Residential property rates

From 8 July 2020 the SDLT threshold for residential properties is changing. This page will be updated soon.

You usually pay Stamp Duty Land Tax (SDLT) on increasing portions of the property price above £125,000 when you buy residential property, for example a house or flat.

There are different rules if you’re buying your first home and the purchase price is £500,000 or less.

Use the SDLT calculator to work out how much tax you’ll pay.

You must still send an SDLT return for transactions under £125,000 unless they’re exempt.

Rates on your first home

You can claim a discount (relief) so you do not pay any tax up to £300,000 and 5% on the portion from £300,001 to £500,000.

You’re eligible if:

  • you, and anyone else you’re buying with, are first-time buyers
  • you complete your purchase on or after 22 November 2017

If the price is over £500,000, you follow the rules for people who’ve bought a home before.

If you paid SDLT on a shared ownership property between 22 November 2017 and 29 October 2018

You can apply for a refund if you paid SDLT but you did not get relief.

Write to HMRC and include:

  • the Unique Transaction Reference Number (UTRN) from your SDLT return - ask your solicitor if you’re not sure
  • how much you overpaid
  • your bank or building society account name, number and sort code

You must get your application to HMRC by 28 October 2019.

You can also ask HMRC to send the refund to someone else, for example your solicitor.

Rates if you’ve bought a home before

Freehold sales and transfers

You can also use this table to work out the SDLT for the purchase price of a lease (the ‘lease premium’).

Property or lease premium or transfer value SDLT rate
Up to £125,000 Zero
The next £125,000 (the portion from £125,001 to £250,000) 2%
The next £675,000 (the portion from £250,001 to £925,000) 5%
The next £575,000 (the portion from £925,001 to £1.5 million) 10%
The remaining amount (the portion above £1.5 million) 12%

Example If you buy a house for £275,000, the SDLT you owe is calculated as follows:

  • 0% on the first £125,000 = £0
  • 2% on the next £125,000 = £2,500
  • 5% on the final £25,000 = £1,250
  • Total SDLT = £3,750

New leasehold sales and transfers

When you buy a new residential leasehold property you pay SDLT on the purchase price of the lease (the ‘lease premium’) using the rates above.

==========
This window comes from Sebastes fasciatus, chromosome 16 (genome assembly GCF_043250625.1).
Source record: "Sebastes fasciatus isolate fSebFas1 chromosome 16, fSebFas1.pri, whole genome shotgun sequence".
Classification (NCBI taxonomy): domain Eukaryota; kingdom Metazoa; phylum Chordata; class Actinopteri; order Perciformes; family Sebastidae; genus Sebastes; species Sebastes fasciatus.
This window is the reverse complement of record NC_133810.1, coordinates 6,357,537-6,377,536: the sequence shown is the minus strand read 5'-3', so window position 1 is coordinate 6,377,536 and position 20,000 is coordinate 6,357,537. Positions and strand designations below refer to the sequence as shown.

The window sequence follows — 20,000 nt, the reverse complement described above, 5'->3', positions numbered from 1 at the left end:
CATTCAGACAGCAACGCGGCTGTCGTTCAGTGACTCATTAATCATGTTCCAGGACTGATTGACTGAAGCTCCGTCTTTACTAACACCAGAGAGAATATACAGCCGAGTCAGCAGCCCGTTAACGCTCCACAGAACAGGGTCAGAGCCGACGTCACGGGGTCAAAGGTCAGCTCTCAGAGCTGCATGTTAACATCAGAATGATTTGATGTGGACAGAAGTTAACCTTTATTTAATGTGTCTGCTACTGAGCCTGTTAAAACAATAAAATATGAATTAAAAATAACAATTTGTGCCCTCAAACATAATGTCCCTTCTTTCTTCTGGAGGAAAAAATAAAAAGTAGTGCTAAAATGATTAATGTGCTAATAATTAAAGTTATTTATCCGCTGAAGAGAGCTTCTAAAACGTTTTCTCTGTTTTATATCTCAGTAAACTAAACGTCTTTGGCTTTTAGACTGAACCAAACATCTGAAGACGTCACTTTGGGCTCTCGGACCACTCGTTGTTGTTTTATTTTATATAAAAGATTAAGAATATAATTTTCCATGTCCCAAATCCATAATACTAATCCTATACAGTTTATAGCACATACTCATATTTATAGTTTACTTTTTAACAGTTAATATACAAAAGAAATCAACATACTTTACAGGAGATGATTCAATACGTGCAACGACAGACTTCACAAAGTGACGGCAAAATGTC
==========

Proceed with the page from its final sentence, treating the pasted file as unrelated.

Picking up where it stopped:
If the total rent over the life the lease (known as the ‘net present value’) is more than £125,000, you also pay SDLT of 1% on the portion over £125,000 - unless you buy an existing (‘assigned’) lease.

You can work out how much SDLT you’ll pay for your new residential lease using HMRC’s:

Higher rates for additional properties

You’ll usually have to pay 3% on top of the normal SDLT rates if buying a new residential property means you’ll own more than one.

Use the SDLT calculator to work out how much tax you’ll pay.

You may not have to pay the higher rates if you exchanged contracts before 26 November 2015.

If you’re replacing your main residence

You will not pay the extra 3% SDLT if the property you’re buying is replacing your main residence and that has already been sold.

If you have not sold your main residence on the day you complete your new purchase you’ll have to pay higher rates. This is because you own 2 properties.

You can apply for a refund if you sell your previous main home within 36 months.

There are special rules if you own property with someone else or already own a property outside England, Wales and Northern Ireland.

If it takes longer than 36 months to sell your previous main home

You may still be able to get a refund of the extra 3% SDLT if:

  • you purchased your new home on or after 1 January 2017
  • the delay was outside your control, for example because of coronavirus (COVID-19) or a public authority blocking the sale
  • you have now sold your old home

To claim a refund, write to HMRC and explain why the sale took longer than 36 months.

Include:

  • your details
  • details of the main buyer - if different to your own
  • details of the property where higher rate SDLT was paid - including the address, date of purchase and SDLT unique transaction reference number
  • details of the previous main residence - including the address, date of sale and SDLT unique transaction reference number
  • the amount of higher rate SDLT paid
  • the amount of tax you’re asking for a repayment of
  • a bank account and sort code for the person receiving the payment

Special rates

There are different SDLT rules and rate calculations for: